The trees that encircled the now-darkened garden, the tiled roofs of the mansion itself beyond, even the maple hill – the reflection of all this, and more, had been fixed in jagged outline, compressed into the circle of water that was defined by the rim of the basin. That rim of blond Cyprus wood had become a frontier where this world ended and another began. Since this ceremony during his fifteenth year was to determine his lifetime fortune, Kiyoaki felt as though his very soul, naked, had been set there on the wet grass. The wooden sides of the basin expressed his outer self; the disk of water, which they in turn defined, expressed his inner.
Everyone was silent, so the sounds of insects throughout the garden filled his ears as never before. He gazed earnestly into the basin. The water within was dark at first, shadowed by clouds as thick as clustered seaweed. A moment later the seaweed seemed to wave and he thought he had seen a faint glow suffuse the water, but then it faded. He could not remember how long he had waited after that. Then all of a sudden the black water in the basin, which had seemed impenetrably obscure, cleared, and there directly in its center shone a tiny image of the full moon.
Everyone broke into exclamations of pleasure, and his mother, rigid all this time, was greatly relieved and began to wave her fan to drive away the mosquitos swarming around her skirt.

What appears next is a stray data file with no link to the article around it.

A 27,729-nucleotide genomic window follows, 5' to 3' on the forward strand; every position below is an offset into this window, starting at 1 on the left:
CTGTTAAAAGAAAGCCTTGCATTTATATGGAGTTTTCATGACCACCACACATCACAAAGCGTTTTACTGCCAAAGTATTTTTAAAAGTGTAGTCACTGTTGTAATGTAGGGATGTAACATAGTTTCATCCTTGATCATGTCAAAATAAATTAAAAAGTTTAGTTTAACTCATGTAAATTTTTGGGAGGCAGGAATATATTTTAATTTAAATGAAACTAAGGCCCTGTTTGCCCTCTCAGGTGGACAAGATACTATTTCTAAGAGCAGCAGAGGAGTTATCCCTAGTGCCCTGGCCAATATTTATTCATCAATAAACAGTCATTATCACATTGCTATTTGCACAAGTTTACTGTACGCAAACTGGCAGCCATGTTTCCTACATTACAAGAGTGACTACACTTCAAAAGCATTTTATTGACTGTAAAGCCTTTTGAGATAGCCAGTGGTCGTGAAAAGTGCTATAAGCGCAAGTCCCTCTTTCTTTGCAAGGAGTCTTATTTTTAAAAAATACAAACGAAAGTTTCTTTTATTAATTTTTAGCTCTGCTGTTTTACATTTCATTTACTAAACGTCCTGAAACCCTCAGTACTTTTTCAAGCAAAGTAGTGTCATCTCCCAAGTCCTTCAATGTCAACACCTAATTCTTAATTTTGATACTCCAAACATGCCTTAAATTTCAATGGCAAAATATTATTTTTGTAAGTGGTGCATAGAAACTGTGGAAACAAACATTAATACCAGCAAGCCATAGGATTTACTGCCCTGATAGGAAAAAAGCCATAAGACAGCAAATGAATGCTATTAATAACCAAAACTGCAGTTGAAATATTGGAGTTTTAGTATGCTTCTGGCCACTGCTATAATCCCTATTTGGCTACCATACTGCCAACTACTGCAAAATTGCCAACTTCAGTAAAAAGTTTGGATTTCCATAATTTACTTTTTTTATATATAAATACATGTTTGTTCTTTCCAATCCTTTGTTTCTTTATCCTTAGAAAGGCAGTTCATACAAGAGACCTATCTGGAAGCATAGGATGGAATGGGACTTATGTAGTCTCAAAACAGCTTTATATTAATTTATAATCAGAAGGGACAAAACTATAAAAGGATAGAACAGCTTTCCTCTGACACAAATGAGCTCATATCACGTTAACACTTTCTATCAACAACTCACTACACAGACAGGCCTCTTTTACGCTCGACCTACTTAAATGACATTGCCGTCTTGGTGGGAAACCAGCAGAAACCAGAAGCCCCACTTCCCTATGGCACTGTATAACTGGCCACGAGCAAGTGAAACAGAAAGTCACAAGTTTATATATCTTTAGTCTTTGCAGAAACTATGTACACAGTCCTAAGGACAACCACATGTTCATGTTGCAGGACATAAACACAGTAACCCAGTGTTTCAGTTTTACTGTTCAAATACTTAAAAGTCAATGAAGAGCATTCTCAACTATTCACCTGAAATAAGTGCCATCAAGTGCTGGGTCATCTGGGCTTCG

“Oh, I’m so glad! Now the boy will have a fortunate life, won’t he?” she said.
Then Kiyoaki was congratulated by everyone present.
But he still felt a certain dread. He could not bring himself to look up into the sky at the moon itself, the origin of the image in the water. Rather he kept looking down into the basin and into the water contained by its curved sides, the reflection of his innermost self, into which the moon, like a golden shell, had sunk so deep. For at that moment he had captured the celestial. It sparkled like a golden butterfly trapped in the meshes of his soul.

After dinner that evening, where the ritual three years prior was discussed, Kioyaki’s father requests the boy to accompany him on his walk to his mistress’s house and proposes a night out for his son with geishas so he can ‘kick up his heels’, his reply is simply “No, thank you”

The moon was bright, and the wind moaned through the branches of the trees…The hooting of the owls and the wind in the trees reminded Kiyoaki, still wine-flushed, of the branches blowing in the photograph of the memorial service. As they walked through the bleak, wintry night, his father was anticipating the moist warmth and intimacy of the rosy flesh that awaited him, while his son’s thoughts turned toward death.

When he is eighteen years old Kioyaki is concerned about a letter he has sent, and needs to come up with a plan to retrieve the offending letter before the recipient gets to read it;